The only thing more surprising to yesterday’s “Link to the Past” “sequel” announcement was the opportunity to get hands-on time with the game in the same day. That’s what Nintendo offered at a post-Nintendo Direct media event in San Francisco. Along with this “Legend of Zelda”, we got hands-on time with a number of other upcoming 3DS games:
“The Legend of Zelda”
That is actually the placeholder title for this 3DS follow up to the seminal “A Link to the Past”. Despite the updated look, initial screens and videos show familiar level layouts from the SNES game. It may not be a bona vide sequel so much as it might be a “New Super Mario Bros.” style enhanced remake.
For what it’s worth, the seven minute demo certainly felt like a “Zelda” game, down to the combat, exploration and key fetching. Nintendo picked an area to show off the game’s verticality where you queued up launching pads (via mallet) to fly up to higher levels. The most notable addition is the “Paper Mario” influenced wall merging, where Link transforms into a paper thin version of himself to access areas his 3D version could not.
“Mario & Luigi: Dream Team”
Keeping to this year’s Luigi Anniversary theme, Luigi becomes the focal point of this latest episode of the “Mario & Luigi” RPG series. He might only have super powers in this dreams, but at least that’s where the majority of the game is set. Much of the touch screen is taken up by a slumbering Luigi and playing with his face triggers level changes in the dream world. Expect lots of platforming, RPG-style battles, and even a rolling katamari of Luigis.
“Donkey Kong Country Returns 3D”
As you might expect, “Donkey Kong Country Returns 3D” is a portable 3D remaster of the 2010 Wii game, with some unsurprising bonuses. Remember that bonus level in the original version? It’s now part of a set of nine levels in a new ninth world, each level representing one of the previous worlds in the game.
Nintendo also added “New Mode”, a version of the game that allows you to carry more items and more hearts. It does make the game more forgiving, though the Nintendo spokesman refused to call it an “easier mode” (which led to a lighthearted debate on semantics). Other aids include three new items: a green balloon that recovers Kong from a single pit fall, a crash guard at saves Kong from a single mine cart hazard, and the ability to activate the DK Barrel at any time.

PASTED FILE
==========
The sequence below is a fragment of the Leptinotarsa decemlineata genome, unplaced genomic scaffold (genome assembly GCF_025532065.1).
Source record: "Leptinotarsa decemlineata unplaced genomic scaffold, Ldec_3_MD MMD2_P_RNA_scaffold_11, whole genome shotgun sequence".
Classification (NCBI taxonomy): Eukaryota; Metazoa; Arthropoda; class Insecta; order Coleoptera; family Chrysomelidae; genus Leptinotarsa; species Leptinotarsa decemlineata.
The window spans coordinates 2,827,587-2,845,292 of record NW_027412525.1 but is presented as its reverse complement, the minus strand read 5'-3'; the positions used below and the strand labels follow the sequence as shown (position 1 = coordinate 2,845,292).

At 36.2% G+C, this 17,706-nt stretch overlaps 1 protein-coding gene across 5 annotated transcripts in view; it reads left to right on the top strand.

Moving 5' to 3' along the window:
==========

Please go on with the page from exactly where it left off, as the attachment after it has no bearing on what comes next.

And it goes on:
“Mario and Donkey: Minis on the Move”
The real question is: When have the Minis not been on the move? You’re once again tasked in guiding wind-up Marios to their respective goals. This fifth installment in the series breaks away from the 2D plane with 180 levels of 3d spatial challenges. Expect small areas that can take 30 seconds to clear as well as much, much larger levels that will warrant multiple retries.
“Lego City Undercover: The Chase Begins”
If you played the excellent “Lego City Undercover” on Wii U, you might have noticed it featured quite a few flashbacks and backstory exposition. Now you can play out those events on the 3DS. I can’t say whether or not Nintendo and Lego wanted you to play the 3DS prequel first, but at least it’s coming out this month. I was impressed how this portable version attempts to recreate the open world design of the Wii U game, although each district is now separated by loading screens. And like the Wii U version, you’ll need to don various disguises, not only to fool gangs and foes, but also to utilize various occupational skills. That includes cracking as safe as a robber and hanging on a chicken has you glide through the air as a farmer.
“Animal Crossing: New Leaf”
Overdue for the 3DS, this new “Animal Crossing” plays to the series’ strengths, namely with more customization. While that does include clothing and home interiors, you’ll have even more creative control over the town itself. That’s right, you’ll have the opportunity to be your town’s mayor.
To the south, a docked boat can take you to Tortimer Island for wifi or local multiplayer mini games. To the north is a neighborhood called the Happy Home Showcase. There you’ll find the houses of your Street Pass buddies. If they happen to have items and furniture that you like, you can special order these objects at a price.